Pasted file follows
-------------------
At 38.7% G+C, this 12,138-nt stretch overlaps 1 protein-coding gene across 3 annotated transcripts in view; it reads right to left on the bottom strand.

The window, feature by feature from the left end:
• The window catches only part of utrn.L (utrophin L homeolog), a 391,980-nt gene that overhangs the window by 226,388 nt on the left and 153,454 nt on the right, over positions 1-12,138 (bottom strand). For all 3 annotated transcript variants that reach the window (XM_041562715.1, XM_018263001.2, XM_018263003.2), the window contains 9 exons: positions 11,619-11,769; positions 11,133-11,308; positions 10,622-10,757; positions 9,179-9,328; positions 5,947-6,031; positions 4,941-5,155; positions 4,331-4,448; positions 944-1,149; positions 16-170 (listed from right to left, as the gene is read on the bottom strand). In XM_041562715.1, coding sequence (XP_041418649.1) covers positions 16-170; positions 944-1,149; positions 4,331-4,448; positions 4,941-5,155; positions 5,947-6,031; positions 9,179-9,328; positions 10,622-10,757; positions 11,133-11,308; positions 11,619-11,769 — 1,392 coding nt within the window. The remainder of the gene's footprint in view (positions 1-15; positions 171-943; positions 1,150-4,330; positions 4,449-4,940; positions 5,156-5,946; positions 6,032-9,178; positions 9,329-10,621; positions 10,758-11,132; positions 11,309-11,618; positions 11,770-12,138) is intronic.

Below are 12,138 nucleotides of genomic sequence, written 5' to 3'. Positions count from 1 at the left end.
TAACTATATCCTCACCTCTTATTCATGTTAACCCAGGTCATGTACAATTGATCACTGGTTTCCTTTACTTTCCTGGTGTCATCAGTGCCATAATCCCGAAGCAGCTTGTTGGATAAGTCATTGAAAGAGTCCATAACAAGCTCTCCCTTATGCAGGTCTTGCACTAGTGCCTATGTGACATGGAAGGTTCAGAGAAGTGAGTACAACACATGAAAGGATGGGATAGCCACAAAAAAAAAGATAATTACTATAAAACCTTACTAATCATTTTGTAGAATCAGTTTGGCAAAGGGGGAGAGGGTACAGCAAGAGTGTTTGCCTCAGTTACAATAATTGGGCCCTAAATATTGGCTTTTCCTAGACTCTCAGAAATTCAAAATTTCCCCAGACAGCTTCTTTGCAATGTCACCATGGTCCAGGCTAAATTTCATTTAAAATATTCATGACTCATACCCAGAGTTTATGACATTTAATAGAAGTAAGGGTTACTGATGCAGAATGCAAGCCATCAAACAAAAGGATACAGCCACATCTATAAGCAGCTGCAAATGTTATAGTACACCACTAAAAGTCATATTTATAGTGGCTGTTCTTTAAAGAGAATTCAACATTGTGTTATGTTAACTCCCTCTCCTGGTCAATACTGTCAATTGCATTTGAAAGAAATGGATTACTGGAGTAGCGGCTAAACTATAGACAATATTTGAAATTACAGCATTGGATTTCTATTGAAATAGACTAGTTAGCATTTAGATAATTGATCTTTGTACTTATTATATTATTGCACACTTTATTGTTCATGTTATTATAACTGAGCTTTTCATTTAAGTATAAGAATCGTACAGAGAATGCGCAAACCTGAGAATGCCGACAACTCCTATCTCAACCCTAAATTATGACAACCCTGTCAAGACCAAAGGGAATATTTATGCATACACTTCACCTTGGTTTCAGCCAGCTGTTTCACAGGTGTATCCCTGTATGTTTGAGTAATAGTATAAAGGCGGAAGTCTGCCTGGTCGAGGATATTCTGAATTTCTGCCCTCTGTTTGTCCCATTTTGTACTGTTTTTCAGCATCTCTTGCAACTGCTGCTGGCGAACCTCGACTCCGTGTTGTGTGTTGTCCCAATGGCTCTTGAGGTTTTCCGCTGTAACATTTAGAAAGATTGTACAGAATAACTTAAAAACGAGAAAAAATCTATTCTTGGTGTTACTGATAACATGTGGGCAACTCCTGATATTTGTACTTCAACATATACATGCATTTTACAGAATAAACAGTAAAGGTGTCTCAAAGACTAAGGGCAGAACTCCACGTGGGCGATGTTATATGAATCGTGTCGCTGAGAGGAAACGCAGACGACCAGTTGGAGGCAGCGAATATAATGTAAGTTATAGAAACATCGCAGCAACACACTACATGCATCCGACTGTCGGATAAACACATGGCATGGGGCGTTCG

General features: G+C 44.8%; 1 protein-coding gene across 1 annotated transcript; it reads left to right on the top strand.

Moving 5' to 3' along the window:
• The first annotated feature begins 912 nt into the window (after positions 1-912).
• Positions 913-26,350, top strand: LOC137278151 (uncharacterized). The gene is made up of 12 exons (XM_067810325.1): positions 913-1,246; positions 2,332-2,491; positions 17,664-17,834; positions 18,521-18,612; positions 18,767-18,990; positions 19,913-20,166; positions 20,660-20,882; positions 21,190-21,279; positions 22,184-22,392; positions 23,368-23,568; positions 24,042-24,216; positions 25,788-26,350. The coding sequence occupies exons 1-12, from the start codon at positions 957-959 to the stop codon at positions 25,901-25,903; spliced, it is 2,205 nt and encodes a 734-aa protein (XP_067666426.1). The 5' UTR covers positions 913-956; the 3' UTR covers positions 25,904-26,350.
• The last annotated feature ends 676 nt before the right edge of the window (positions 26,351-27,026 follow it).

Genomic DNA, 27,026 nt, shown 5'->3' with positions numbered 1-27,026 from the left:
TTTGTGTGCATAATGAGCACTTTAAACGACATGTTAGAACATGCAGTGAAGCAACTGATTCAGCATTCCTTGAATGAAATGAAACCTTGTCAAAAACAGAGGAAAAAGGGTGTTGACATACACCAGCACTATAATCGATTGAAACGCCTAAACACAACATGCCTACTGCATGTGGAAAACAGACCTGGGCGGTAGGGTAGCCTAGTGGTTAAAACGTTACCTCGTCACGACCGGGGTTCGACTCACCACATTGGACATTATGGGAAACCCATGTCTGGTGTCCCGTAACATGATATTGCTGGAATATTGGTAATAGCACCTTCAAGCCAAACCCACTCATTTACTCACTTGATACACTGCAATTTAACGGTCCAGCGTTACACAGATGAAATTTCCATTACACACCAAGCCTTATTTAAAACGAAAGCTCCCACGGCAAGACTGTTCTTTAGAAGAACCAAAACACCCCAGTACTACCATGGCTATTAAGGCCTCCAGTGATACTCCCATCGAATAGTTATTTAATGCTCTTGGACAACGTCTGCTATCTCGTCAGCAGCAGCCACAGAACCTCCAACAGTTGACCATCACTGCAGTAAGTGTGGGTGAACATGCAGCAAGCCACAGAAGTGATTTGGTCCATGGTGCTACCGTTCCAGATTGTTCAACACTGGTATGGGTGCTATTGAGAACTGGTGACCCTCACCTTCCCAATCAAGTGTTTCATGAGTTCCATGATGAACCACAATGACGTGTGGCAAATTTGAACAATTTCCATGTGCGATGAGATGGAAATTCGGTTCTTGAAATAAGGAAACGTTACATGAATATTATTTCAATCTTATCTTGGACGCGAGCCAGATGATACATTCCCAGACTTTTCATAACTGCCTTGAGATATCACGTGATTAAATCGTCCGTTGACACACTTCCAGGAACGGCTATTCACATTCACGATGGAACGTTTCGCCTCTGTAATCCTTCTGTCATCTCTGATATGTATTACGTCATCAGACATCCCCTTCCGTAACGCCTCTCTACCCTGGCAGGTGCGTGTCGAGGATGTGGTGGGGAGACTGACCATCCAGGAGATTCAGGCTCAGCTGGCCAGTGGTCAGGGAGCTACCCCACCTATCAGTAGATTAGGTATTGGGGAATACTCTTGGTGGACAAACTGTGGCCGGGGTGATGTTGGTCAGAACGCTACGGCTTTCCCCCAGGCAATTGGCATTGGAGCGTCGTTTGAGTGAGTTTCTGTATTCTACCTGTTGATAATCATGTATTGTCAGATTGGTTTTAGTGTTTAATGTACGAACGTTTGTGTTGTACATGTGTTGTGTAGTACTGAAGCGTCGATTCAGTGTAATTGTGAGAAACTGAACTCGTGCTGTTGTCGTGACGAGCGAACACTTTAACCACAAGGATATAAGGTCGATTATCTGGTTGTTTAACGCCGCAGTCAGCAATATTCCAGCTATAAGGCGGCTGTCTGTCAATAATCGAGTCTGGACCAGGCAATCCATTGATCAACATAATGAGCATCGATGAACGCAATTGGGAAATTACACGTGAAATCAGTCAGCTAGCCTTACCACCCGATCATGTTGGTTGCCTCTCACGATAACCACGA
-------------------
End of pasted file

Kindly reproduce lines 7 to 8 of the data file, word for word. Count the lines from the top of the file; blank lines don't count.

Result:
Moving 5' to 3' along the window:
• The first annotated feature begins 912 nt into the window (after positions 1-912).